Take a quick tour of the children’s classics in Anglo-Saxon literature and you will see a glaring predominance of Caucasian protagonists. I don’t feel it is wrong to feature white children in books per se, but I do think that the glaring absence of engaging stories featuring other ethnicities reflects quite a bit of our deep cultural prejudice. Think about award-winning classics like The Little Engine That Could that tell our young readers that all the good little girls have blond hair and blue eyes! We find that so archaic and morally wrong. Quite simply, we refuse to read those lines to our own kids.
I am definitely not advocating for the United Colors of Benneton advertisement approach to inserting a token child of Asian descent so that everyone feels valued. In my view, this is the skewed, simplistic, even cringe-worthy interpretation of diversity for overly politically correct societies. I am talking about being open to cultures different from our own, not trying to flavor our white fairy tales with dark skin.
When speaking to my librarian friend about the lack of beautiful multicultural stories, she brought up the fact that there aren’t nearly as many ethnic minorities writing children’s lit. in the first place. Those writing stories for our children usually come from affluent Caucasian families. Indeed, wouldn’t it be worse for them to portray another culture inaccurately? Instead, let’s talk about and promote the few qualitative titles in our knowledge that provide our kids with rich cultural exposure.
In addition to my own research, I asked my local library to help me identify a few high quality multicultural books. Within a week, I had about 30 holds to sort through. I left aside those that fit that Benneton bill of the token ethnic minority mentioned above.
Here, my friends, are some of my favorite English language books I came across. I singled them out for their enticing and atypical plots, for their sumptuous illustrations and for their great educational value.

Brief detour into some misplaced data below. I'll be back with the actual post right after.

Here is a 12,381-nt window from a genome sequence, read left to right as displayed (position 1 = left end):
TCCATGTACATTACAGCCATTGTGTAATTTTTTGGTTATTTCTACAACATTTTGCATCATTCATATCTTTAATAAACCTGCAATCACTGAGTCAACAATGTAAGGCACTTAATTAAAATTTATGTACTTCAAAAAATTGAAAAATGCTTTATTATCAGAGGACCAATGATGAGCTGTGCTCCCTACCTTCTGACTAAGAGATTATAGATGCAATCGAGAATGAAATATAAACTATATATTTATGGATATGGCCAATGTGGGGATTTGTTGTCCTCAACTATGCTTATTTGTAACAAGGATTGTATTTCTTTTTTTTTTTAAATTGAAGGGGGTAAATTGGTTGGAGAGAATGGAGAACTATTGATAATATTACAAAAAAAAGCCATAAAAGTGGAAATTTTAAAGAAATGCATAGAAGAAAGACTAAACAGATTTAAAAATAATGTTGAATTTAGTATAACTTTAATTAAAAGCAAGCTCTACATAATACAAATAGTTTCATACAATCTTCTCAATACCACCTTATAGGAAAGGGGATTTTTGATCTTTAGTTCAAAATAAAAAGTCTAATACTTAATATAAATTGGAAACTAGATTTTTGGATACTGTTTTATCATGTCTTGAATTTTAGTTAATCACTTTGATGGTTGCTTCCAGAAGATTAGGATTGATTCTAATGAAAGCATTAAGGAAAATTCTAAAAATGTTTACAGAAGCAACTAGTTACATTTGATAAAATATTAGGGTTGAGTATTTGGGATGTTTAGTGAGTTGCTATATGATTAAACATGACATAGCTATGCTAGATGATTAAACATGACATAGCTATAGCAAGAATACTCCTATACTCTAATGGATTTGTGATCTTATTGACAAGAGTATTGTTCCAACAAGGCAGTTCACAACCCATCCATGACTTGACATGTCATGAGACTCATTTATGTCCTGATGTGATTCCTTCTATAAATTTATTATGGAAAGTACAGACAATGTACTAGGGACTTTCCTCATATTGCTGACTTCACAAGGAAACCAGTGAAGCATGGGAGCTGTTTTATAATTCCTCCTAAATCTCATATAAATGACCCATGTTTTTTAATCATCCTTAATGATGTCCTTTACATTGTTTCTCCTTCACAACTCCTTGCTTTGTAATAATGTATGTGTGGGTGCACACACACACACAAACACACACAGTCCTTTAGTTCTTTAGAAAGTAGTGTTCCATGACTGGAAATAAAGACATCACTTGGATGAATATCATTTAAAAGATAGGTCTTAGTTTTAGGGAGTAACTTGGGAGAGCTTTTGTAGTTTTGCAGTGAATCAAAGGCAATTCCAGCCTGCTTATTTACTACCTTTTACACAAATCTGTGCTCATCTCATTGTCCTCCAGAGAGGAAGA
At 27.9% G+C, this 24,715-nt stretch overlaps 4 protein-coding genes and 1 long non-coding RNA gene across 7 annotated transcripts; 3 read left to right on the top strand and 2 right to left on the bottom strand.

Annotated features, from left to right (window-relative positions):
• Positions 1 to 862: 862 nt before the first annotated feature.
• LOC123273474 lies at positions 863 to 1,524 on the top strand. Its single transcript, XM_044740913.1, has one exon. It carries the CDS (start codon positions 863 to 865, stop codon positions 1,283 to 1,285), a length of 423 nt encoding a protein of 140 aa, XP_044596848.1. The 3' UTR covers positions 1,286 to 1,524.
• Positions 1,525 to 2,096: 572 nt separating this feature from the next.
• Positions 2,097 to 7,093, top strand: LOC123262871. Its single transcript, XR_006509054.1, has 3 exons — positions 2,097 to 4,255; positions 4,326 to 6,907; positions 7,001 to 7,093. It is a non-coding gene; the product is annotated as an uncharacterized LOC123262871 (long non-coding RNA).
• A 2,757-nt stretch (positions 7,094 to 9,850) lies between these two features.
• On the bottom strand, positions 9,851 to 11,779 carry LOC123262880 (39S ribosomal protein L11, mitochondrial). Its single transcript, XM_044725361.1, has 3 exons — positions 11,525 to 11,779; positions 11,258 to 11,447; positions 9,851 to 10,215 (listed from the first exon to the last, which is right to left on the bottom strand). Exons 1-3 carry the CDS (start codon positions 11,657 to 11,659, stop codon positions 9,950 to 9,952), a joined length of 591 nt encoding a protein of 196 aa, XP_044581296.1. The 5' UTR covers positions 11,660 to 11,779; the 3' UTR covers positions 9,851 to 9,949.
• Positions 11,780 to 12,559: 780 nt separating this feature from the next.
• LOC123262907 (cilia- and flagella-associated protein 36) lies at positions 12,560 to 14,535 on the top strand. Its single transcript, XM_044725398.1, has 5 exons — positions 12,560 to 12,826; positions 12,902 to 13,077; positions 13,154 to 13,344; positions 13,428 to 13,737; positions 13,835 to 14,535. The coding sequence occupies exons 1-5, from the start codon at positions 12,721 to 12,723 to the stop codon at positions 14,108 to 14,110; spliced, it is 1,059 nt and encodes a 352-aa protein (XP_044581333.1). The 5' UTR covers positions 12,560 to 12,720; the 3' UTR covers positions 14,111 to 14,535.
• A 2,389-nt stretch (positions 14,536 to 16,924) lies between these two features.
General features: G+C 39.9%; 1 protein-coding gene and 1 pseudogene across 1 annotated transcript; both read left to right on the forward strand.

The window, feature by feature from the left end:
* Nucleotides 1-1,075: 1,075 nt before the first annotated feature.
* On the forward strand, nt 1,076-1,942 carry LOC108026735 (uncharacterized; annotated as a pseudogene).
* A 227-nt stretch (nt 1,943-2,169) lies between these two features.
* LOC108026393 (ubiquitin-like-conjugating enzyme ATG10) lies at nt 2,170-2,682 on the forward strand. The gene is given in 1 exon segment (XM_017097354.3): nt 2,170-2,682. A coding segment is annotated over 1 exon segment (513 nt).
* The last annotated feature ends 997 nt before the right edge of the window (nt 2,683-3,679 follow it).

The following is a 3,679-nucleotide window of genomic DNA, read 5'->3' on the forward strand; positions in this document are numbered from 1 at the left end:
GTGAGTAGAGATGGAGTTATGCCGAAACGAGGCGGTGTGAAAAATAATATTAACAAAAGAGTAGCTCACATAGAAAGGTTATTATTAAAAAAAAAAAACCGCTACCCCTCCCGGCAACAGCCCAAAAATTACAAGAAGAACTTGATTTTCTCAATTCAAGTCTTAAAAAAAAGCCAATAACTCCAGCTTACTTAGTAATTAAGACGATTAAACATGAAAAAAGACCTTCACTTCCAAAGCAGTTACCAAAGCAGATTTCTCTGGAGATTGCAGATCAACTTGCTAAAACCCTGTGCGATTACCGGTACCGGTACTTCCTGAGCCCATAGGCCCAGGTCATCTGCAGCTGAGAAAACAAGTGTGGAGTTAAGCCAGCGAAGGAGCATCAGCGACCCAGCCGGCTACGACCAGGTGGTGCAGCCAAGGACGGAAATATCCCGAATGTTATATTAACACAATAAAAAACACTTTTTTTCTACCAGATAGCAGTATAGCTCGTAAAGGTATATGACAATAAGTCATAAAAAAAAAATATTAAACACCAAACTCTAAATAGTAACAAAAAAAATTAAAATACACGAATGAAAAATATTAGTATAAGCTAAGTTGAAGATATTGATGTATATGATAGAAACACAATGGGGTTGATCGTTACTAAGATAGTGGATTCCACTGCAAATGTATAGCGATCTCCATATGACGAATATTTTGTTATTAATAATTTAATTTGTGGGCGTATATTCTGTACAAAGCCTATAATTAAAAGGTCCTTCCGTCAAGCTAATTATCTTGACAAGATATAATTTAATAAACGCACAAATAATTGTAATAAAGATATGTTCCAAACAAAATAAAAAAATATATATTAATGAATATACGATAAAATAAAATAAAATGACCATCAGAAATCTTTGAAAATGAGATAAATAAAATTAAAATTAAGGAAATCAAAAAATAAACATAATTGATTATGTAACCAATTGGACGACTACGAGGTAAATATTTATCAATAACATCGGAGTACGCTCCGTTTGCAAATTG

Mama Panya’s Pancakes – A Village Tale from Kenya
Authors: M. & R. Chamberlin
Age group: Maybe 2.5+ for the story, 3.5-4 – 7 years to really dig into the wealth of the information about Kenya
What makes this book so beautiful: Adika goes to the market with his mother who is planning on making pancakes. It is a heart-warming story of a child inviting more and more people to share a table on their way to the market. This is a story of generosity, provision, even when you have just a little. This book comes with an explanation of village life in Kenya, of some of the East-African fauna and flora Adika saw on his way to the market, a brief introduction to Kiswahili greetings, facts and map of Kenya and even a little pancake recipe. Not ready-made pancakes in a box, guys.
Round is a Mooncake and Red is a Dragon
Age group: 3-5 years
What makes these books so beautiful: The first is a book about shapes, the second a book about colors. Both display in catchy sing-songy prose elements important to so many Asian cultures:
“Round is a mooncake, Round is the moon, Round are the lanterns outside my room”
These books end with a short explanation of some of the items: bottle gourds, peony, jade, name chops…
Feast for 10
Author: C. Falwell
Age Group: 2-4 years
What makes this book so beautiful: In this very simple book about cardinal counting, a large African-American family goes to the grocery store, prepares a meal together and eats together. A story about healthy eating habits, sharing in family chores and in the family table.
Malala, a Brave girl from Pakistan / Iqbal, a Brave boy from Pakistan